Las Vegas Sun

January 26, 2015

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J. Patrick Coolican:

DA’s decision not to prosecute Henderson officer will erode confidence in police

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J. Patrick Coolican

New Clark County District Attorney Steve Wolfson was met with an early test when confronted with whether to prosecute Sgt. Brett Seekatz, the Henderson police officer seen on video kicking a man in the head while he’s restrained.

It turns out, the man was innocent and suffering a diabetic episode, and the ugly incident cost the city of Henderson more than $250,000 in a settlement with the man and his wife.

Wolfson decided not to prosecute. I don’t envy him, having to make a tough call less than two weeks into a new job.

But his decision will further erode the community’s already flagging confidence in police agencies while stoking a long-held belief that there are two sets of rules, one for police officers who kick people in the head and another for the rest of us.

Here was Wolfson’s first rationale, to the Las Vegas Review-Journal: “I’m troubled by the conduct that was displayed in the video ... but I don’t think it’s in the community’s best interest to file a charge because it’s so long after the incident.” Whatever that means.

Later, in a tough interview with my colleague Jon Ralston on “Face to Face,” Wolfson fleshed out his answer. He said he was “equally as troubled” and “shocked” as the rest of us by the kicking in the head.

He noted that the statute of limitations on a misdemeanor battery charge had passed, making a prosecution on that charge impossible.

As for a felony charge, Wolfson said, “I have to feel comfortable that I can prove a case beyond a reasonable doubt in a court of law,” he said.

Fair enough.

He pointed to previous cases of alleged police brutality in Southern Nevada in which juries didn’t convict. In one case he was the defense lawyer for a police officer.

(Yes, in private practice he defended police officers.)

Wolfson told Ralston he consulted with “senior lawyers” in the office to make his decision. Let’s not forget, these senior lawyers all recently worked for Wolfson’s predecessor as district attorney, David Roger, who is now the attorney for the Las Vegas Police Protective Association. That’s the police union.

Anyway, just because juries haven’t convicted police officers accused of police brutality, does that mean we’ll never bring charges against an officer ever again? What message does that send?

Also, unlike the other cases, this has video evidence.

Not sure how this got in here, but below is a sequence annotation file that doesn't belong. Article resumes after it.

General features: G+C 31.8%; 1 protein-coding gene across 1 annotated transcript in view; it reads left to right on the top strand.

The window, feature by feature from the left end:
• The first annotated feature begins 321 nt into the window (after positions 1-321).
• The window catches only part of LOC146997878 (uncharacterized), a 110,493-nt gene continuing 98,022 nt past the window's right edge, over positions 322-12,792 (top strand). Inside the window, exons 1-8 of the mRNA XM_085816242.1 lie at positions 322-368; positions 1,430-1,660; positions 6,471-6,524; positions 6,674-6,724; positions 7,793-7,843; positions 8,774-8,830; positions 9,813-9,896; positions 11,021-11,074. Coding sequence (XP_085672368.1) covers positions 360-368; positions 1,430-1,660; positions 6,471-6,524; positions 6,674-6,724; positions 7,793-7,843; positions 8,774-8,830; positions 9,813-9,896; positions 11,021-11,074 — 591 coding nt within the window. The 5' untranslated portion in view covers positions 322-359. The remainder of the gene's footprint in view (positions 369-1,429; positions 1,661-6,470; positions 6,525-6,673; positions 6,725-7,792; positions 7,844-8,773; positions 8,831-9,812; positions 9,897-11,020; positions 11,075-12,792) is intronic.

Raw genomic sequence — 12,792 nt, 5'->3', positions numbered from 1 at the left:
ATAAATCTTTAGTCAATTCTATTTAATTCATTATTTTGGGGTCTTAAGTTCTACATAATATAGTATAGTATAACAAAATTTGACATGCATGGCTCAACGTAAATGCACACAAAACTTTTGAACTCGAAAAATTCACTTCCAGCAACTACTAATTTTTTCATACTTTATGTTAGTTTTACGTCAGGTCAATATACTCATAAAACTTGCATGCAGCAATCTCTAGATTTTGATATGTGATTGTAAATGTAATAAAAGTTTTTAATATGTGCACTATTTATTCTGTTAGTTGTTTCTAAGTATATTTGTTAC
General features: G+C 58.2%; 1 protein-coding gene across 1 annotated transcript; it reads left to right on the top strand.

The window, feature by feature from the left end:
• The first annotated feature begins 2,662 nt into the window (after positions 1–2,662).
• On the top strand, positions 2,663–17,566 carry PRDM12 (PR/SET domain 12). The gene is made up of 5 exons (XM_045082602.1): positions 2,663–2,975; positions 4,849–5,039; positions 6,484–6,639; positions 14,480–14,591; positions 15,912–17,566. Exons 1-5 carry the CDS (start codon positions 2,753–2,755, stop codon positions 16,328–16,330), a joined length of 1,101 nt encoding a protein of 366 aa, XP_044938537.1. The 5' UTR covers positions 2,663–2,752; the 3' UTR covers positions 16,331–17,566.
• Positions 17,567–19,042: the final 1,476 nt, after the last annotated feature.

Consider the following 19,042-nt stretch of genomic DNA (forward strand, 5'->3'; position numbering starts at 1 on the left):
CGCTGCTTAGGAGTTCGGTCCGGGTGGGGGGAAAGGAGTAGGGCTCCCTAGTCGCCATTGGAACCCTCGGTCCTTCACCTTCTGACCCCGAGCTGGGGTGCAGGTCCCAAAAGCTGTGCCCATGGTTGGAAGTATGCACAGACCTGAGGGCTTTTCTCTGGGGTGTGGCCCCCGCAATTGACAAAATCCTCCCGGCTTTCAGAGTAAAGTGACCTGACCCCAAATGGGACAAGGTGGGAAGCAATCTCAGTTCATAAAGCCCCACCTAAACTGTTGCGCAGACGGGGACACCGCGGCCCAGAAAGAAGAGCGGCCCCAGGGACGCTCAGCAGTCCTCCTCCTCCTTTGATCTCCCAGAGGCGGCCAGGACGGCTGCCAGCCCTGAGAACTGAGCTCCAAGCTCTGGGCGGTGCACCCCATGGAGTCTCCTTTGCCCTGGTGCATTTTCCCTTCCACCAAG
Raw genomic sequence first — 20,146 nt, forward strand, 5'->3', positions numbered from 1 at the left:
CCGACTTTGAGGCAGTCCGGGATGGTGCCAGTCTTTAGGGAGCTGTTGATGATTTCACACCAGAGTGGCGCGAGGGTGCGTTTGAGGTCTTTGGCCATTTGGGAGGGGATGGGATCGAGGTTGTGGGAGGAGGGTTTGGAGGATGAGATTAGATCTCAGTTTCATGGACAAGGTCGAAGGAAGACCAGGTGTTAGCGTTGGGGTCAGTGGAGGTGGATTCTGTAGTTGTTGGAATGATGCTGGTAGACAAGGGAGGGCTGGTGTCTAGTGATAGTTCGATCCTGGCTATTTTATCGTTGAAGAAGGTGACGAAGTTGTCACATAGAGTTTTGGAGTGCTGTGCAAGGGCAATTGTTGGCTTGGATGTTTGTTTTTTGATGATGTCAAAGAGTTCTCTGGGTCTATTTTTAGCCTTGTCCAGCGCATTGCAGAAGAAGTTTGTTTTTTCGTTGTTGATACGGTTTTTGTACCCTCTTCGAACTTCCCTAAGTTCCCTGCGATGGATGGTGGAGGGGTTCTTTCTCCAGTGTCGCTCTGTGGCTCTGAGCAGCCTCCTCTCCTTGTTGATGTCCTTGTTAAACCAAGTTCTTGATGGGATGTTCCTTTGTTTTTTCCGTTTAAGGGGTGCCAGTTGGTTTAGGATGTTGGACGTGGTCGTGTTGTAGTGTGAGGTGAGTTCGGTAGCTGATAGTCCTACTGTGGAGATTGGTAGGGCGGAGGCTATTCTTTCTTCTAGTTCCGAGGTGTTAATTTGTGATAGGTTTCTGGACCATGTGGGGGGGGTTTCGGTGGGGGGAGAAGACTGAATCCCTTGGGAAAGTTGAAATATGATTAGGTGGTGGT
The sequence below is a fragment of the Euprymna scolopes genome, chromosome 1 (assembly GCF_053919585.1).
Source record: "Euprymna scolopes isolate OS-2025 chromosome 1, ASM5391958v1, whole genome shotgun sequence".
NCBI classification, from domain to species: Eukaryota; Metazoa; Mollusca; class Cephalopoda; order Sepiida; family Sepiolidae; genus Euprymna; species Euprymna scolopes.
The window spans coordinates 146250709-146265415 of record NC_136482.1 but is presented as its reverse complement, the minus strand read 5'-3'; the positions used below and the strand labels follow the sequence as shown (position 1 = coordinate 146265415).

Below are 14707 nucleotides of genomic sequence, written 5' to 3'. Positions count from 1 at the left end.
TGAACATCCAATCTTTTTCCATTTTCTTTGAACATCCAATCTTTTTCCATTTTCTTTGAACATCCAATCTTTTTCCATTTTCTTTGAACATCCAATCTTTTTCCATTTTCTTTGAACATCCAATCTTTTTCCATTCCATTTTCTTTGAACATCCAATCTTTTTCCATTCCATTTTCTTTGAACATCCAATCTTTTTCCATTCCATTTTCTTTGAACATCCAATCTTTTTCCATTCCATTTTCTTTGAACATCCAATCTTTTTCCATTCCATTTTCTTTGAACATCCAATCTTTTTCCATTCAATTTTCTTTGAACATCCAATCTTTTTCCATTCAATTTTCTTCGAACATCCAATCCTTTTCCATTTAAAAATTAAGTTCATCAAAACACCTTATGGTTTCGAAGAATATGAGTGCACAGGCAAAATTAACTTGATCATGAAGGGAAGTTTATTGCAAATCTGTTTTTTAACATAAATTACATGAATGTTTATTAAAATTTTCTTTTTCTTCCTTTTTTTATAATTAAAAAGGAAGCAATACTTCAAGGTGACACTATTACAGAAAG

Wolfson said he could prove the kicking in the head but not criminal intent. Apparently sometimes there are perfectly valid and legal reasons to kick someone in the head. I learn something new every day.

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  1. If strolling up to an obviously-restrained, non-violent man in diabetic shock and kicking him multiple times in his head with your boot doesn't rate prosecution, exactly what does?
    Erode confidence? I'd say it destroys confidence.
    And short of prosecuting the officer, why does he still wear a badge and a gun? Why is he still a supervisor with the rank of sergeant? I thought supervisors were supposed to lead by example.
    There's just nothing right about this situation.

  2. just curious --- if the guy were drunk would it of been okay to kick him in the head 5 times?

  3. In the video of the incident one of the officers yells "Stop resisting, MF (expletive)". It seems to me that in an arrest situation the correct command is "Stop resisting". The addition of the expletive just shows that you're angry and have lost control.

    I can certainly understand that the police did not realize the guy was diabetic at first - but by the time he was kicked in the head he was already controlled and restrained. It seemed like much more of a "get back at him" kind of thing than any type of control tactic.

    Seems to me that would be criminal intent... but I'm not a DA I guess.

    Situations like this make it very hard on the good cops trying to do a dangerous job professionally and ethically.

  4. So - keep these incidents secret until the statute of limitations has passed.

    Is this the new immunity plea? Those that kept it secret made a bundle of cash, soaking the taxpayer with buyouts, cash rich retirements and and injury payouts. No prosecution for them either. Sounds like a mafia maneuver.

  5. "But his decision will further erode the community's already flagging confidence in police agencies while stoking a long-held belief that there are two sets of rules, one for police officers who kick people in the head and another for the rest of us."

    Coolican -- "erode" and "flagging" are far too mild as terms to describe public confidence in our police and prosecutors. The accurate terms aren't allowed here.

    You're definitely right on with "two sets of rules." To put it mildly, our new DA just acknowledged criminal acts are above the law so long as badges are involved. In the least the DA should have taken the matter to the grand jury and let them decide whether or not to indict. And let's not forget that video was hidden all this time, as well as the presumed silence by all the other cops who piled on Greene, including the NHP trooper.

    "When a police officer is behind me in traffic, I can feel my heartbeat in my chest. Why in the world would my blood pressure and pulse go into a rapid state when I've done nothing wrong?"

    BChap -- see below. Good post, by the way.